I dream of happiness. I am young again surrounded by warmth in a meadow with trees and flowers all around it. I dance and skip in my happy little spot.

Then it turns cold. The trees turn from green and lush to bare and gray, and the flowers disappear. I spin around trying to see where my warmth went. The wind starts to whip around me. “Mom,” I hear the voice, but cannot see who it belongs to. “Mom,” I hear it again. I whip around to see Becky. But as she comes closer, I see that her face is bloody and broken. She walks with a limp. “Mom,” she says it again. “Mom, you need to run.” I look at her. Her eyes are afraid. “Why?” I ask her. “He’s coming! Mom, He’s coming! You have to run!”

As she says this, her face begins to twist. She lets out a terrifying scream. I close my eyes, and when I open them He is standing there. I turn and begin to run. He does not follow. I look back to see Him with a smile. It is not the twisted smile I have grown to expect. It is the smile I fell in love with. That sweet crooked one He flashed me the first day we met. The one He had on His face when He asked me to marry Him. The one that was always on His face before the alcohol. I turn around and walk back to Him. He still smiles at me. My brain tells my legs to turn around and run, but they don’t listen. My heart is locked on Him.

 I stop in front of Him. He raises His hand, and I instinctively flinch, expecting a hit, but He just brushes my cheek.  “My Leah,” He says as He caresses my face. “My sweet Leah.” I smile at Him. “Do you love me?” I ask, looking up into His eyes. His hand freezes, and He stares down at me. “Do you love me?” I ask again. He takes my hand and kisses it softly. “I did,” He says quietly. “But not anymore.”

 His grip tightens on my hand. His sweet smile morphs into the twisted one I remember so clearly. I try to scream but I can’t. He puts a hand around my throat. I try to fight back, but I am powerless against Him. I can’t breathe. I stare down at Him, my eyes pleading for Him to stop. I am going to die. I have fallen into His trap once again…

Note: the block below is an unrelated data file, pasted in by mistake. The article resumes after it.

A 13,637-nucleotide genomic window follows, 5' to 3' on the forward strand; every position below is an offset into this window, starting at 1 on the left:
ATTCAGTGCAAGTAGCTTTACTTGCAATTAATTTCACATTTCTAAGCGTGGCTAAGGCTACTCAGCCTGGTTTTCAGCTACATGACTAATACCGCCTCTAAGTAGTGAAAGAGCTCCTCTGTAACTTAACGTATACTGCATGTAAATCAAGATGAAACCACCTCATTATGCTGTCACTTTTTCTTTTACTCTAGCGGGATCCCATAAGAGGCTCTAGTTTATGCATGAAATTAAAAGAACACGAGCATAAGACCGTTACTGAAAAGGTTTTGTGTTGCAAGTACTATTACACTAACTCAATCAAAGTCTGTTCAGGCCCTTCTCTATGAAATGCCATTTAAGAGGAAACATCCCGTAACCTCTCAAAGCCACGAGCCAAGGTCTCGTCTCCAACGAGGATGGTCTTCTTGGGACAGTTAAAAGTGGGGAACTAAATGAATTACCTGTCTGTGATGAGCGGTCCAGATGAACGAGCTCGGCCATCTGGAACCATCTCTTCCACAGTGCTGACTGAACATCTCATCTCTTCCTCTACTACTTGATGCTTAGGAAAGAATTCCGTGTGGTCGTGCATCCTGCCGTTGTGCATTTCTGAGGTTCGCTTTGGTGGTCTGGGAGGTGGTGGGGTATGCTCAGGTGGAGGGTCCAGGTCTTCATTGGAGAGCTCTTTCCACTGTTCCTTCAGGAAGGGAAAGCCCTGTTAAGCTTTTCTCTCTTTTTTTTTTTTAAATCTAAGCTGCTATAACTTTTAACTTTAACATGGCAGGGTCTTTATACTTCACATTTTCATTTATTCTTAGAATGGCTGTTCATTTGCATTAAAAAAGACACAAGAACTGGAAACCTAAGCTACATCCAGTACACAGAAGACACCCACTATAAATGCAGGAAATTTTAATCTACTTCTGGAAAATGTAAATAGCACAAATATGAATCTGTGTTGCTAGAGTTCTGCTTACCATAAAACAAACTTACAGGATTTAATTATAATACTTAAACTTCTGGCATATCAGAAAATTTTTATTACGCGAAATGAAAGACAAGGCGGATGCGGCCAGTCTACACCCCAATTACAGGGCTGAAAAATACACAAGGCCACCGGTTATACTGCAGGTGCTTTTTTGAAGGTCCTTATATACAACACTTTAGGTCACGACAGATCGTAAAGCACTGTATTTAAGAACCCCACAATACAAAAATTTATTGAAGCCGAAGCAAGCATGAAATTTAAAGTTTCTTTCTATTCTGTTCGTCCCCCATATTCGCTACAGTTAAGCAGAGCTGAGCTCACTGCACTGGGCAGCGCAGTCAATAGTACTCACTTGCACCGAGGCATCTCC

The scene describes a dream one of the protagonist has one of the first evenings described in the book. It takes place after she is beaten, once again, by her drunken husband for not responding to his “call” fast enough. Writing her dream scenes has been my favorite thing to write in this book so far.

Days of the Week

Much like my “Months of the Year” post, another good exercise is to personify the days of the week. It’s a fun way to think about a subject a new way. How many times do you really think of Tuesday as a person? It challenges you a little, and gave maybe even give you insight to how you view each day of the week. As a writer, I love to create characters, and personify figurative things. Here is one of my days of the week- Monday:

She is very unkempt, due to her busy lifestyle. It is rare to find her in a good mood, because she always has so much to worry about. The worry keeps her up at night, making it hard to sleep. People tend to write her off as a bitch, because she can come off as cold-hearted. She is always dressed as though she did so as fast as possible. It is as if she tries to look nice in her business suits and heels, but it is hard to see when her shirt is untucked, and her blazer is torn at the sleeve. She drinks what appears to be gallons of coffee on a daily basis, and is often running around with stacks of papers in her hand, as she flits around the office building where she works. The job pays well, but makes her miserable and is a huge stressor in her life. At the end of the day, she goes home to an empty apartment. If it weren’t for the garbage full of take-out containers and the cabinet full of half drank liquor bottles, you would think no one lives there. Despite all of this, Monday just really wants to find love. She believes that if someone were there to lessen the loneliness she feels once she leaves the office, maybe she wouldn’t be so bitter all the time. Maybe she could be more like coffee with sugar and cream instead of a straight shot of espresso.

I wrote as though I was peeking into her life for a day. It was fun to not only describe her physically, but emotionally as well. What is her daily life like? Why does she behave and feel the way she does? What don’t many people know about her? When you make your characters real like this, the story will come together that much easier.